The temperature in and around Bethleham in December averages around 44 degrees Fahrenheit (7 degrees Celsius) but can drop to  below freezing, especially at night.  Snow is common for two or three days in Jerusalem and nearby Bethlehem in December and January. These were the winter months of increased precipitation at the time when the roads became practically unusable and people stayed mostly indoors.

This important piece of evidence along with the narration of Luke 2:8 stating: "Now there were in the same country shepherds living out in the fields keeping watch over their flock by night" goes much against a December birth date for Jesus.   A common practice of shepherds was keeping their flocks in the field from April to October, but in the cold and rainy winter months they took their flocks back home and sheltered them.

The Roman census presided by Roman officials took place every year by law in every province under Roman rule.  Census was also imposed on Syria and Judea (ancient name of a portion of Palestine) when these two provinces came under direct Roman rule.  It involved the enrollment of every citizen for evaluating their assets for tax purposes.  It was mandatory for every person living within the jurisdiction of the Roman Empire to participate in the census every year.

The Roman census recorded by Luke is yet another evidence arguing against a December birth.  Let us read the census described by Luke 2:1-7 that mentions: "And it came to pass in those days that a decree went out from Caesar Augustus that all the world should be registered... So all went to be registered, everyone to his own city. Joseph also went up from Galilee, out of the city of Nazareth, into Judea, to the city of David, which is called Bethlehem..., to be registered with Mary, his betrothed wife, who was with child. So it was, that while they were there, the days were completed for her to be delivered. And she brought forth her firstborn son..."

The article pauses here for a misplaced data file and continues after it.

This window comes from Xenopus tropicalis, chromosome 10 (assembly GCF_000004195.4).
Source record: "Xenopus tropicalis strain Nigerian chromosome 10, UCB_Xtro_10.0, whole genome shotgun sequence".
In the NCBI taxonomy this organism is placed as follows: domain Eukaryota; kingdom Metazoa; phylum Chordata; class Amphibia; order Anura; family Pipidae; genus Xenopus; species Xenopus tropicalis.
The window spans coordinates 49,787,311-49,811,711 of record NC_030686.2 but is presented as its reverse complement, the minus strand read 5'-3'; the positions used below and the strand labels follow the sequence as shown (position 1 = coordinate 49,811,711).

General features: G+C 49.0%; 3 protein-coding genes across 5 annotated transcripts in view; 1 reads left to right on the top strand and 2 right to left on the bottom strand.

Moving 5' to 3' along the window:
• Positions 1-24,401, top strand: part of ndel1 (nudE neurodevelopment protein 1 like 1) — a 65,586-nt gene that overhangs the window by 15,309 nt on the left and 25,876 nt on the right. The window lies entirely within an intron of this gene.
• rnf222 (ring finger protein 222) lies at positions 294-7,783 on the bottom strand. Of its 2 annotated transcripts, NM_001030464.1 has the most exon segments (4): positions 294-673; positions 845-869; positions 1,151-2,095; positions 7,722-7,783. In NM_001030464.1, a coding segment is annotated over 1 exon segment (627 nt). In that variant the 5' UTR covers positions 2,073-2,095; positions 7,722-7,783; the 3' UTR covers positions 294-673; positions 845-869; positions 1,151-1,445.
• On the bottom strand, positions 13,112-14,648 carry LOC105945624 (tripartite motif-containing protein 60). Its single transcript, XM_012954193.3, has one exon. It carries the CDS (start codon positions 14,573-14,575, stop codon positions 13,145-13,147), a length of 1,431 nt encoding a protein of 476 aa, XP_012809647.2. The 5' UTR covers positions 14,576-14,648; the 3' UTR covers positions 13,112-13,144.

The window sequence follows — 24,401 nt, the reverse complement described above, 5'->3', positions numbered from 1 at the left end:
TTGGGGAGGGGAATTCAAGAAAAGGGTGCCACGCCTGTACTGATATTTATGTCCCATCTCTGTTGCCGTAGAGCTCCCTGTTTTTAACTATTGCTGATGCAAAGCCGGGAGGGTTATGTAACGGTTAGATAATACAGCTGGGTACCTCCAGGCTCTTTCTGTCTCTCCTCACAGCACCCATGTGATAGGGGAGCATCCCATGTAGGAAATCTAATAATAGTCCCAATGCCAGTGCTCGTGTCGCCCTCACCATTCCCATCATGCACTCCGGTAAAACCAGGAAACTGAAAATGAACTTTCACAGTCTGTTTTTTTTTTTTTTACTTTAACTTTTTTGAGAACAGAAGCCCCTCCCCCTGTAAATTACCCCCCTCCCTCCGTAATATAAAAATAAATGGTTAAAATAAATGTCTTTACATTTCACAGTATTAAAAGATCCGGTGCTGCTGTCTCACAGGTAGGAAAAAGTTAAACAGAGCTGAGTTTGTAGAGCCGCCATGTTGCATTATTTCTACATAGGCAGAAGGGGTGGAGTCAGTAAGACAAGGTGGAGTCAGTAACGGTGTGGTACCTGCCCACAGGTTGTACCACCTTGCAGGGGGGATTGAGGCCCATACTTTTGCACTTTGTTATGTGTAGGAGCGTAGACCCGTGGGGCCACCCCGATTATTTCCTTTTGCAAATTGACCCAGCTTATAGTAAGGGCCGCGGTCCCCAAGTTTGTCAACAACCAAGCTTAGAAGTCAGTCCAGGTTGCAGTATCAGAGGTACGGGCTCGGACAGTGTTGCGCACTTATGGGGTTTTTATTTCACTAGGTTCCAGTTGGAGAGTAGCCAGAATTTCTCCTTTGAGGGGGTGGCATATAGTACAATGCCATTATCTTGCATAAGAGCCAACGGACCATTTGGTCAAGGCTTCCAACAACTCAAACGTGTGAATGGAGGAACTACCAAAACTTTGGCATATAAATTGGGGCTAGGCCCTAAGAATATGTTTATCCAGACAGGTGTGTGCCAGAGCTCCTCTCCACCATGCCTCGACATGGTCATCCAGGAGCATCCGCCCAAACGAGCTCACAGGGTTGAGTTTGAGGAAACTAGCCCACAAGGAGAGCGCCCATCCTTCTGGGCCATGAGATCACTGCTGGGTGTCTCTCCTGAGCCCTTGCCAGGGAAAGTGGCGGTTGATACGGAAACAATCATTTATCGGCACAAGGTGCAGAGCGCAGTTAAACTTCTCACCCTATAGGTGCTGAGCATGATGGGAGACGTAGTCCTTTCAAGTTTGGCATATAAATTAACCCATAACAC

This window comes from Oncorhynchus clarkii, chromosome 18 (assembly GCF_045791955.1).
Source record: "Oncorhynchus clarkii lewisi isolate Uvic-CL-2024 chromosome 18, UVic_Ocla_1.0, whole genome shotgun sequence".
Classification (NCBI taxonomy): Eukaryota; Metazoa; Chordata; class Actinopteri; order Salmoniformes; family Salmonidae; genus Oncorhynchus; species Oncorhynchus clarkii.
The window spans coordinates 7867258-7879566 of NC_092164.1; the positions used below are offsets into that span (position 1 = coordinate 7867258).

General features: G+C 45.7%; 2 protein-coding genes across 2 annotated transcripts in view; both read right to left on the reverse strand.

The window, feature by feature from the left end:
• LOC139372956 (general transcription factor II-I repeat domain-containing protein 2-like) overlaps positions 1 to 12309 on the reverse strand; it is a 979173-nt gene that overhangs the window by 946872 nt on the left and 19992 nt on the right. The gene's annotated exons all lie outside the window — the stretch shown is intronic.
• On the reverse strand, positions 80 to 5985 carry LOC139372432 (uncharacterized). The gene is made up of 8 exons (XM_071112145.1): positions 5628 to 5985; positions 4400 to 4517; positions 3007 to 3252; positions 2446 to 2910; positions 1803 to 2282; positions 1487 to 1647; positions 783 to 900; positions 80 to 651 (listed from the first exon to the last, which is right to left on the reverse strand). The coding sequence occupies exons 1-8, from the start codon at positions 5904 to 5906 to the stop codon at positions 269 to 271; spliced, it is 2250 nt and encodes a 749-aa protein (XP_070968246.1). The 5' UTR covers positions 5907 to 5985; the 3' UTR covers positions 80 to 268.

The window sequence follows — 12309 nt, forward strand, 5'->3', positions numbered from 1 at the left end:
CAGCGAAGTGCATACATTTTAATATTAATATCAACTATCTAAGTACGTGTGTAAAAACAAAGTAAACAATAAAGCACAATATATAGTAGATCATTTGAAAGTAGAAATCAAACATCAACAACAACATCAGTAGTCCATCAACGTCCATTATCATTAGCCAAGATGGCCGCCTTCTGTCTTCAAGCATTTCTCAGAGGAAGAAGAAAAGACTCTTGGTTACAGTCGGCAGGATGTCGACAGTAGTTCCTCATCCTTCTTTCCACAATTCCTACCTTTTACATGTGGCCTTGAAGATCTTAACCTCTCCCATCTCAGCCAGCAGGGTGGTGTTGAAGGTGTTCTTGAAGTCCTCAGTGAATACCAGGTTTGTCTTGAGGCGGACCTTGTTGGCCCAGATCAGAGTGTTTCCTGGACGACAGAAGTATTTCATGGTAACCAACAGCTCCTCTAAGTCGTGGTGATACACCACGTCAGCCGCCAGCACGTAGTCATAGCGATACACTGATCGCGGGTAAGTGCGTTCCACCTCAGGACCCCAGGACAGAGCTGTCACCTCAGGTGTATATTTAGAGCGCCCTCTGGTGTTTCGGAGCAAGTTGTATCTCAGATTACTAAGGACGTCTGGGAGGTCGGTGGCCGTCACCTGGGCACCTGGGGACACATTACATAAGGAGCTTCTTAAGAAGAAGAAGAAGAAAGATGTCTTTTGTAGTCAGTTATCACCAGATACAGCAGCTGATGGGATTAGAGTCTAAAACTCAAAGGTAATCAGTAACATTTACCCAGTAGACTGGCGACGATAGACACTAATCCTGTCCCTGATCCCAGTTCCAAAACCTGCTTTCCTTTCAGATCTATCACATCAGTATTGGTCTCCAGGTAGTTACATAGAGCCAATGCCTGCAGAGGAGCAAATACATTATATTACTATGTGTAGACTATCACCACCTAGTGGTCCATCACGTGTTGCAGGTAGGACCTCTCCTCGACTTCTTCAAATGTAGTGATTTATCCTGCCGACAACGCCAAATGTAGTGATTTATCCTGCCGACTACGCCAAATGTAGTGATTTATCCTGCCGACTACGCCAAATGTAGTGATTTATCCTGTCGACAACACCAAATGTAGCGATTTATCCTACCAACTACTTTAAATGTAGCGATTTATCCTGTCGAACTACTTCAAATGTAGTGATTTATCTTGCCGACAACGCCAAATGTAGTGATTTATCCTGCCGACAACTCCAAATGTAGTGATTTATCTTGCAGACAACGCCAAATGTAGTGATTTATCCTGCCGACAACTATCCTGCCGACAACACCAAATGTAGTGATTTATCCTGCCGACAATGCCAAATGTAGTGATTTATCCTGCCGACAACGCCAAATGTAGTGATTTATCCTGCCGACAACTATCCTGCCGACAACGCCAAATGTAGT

Authors, historians and scholars argue that the Roman and Judean rulers knew that taking a census in winter would have been impractical and unpopular.  Generally a census would take place after the harvest season, around September or October, when it would not seriously affect the economy, the weather was good and the roads were still dry enough to allow easy travel. According to the dates for the Roman census, this would probably be the season of the birth of Jesus, son of Mary -- perhaps September or October.

It's important to know that in the first 200 years of Christian history, no mention is made of the calendar date of Jesus' birth.  Not until the year 336 A.D. does one find the first mention of a celebration of his birth.  Why this omission?  According to the church, for 3 centuries after Jesus, the event considered most worthy of commemoration was the date of his "death."  In comparison, the date of his birth was considered insignificant.  As the Encyclopedia Americana explains, "Christmas... was, according to many authorities, not celebrated in the first centuries of the Christian church, as the Christian usage in general was to celebrate the death of remarkable persons rather than their birth..." (1944 edition, "Christmas").  Origen, a Christian theologian in the early days of the Christian church (185-254 A.D.) strongly recommended against birthday celebrations. "In the Scriptures, no one is recorded to have kept a feast or held a great banquet on his birthday. It is only sinners who make great rejoicings over the day in which they were born into this world" (Catholic Encyclopedia, 1908 edition, Vol. 3, p. 724, "Natal Day").

Speculations on a specific date of birth of Jesus began as late as the 3rd and 4th centuries. A loud controversy arose among the various church leaders. Several of them were strongly opposed to such a celebration. During this time, eight specific dates during six different months were proposed by various theologians.  December 25th, although one of the last dates to be proposed, was the one finally accepted by the leadership of the Church in Rome.

Just as all authentic Biblical history is completely lost at present, so is the authentic birth date of Jesus, son of Virgin Mary.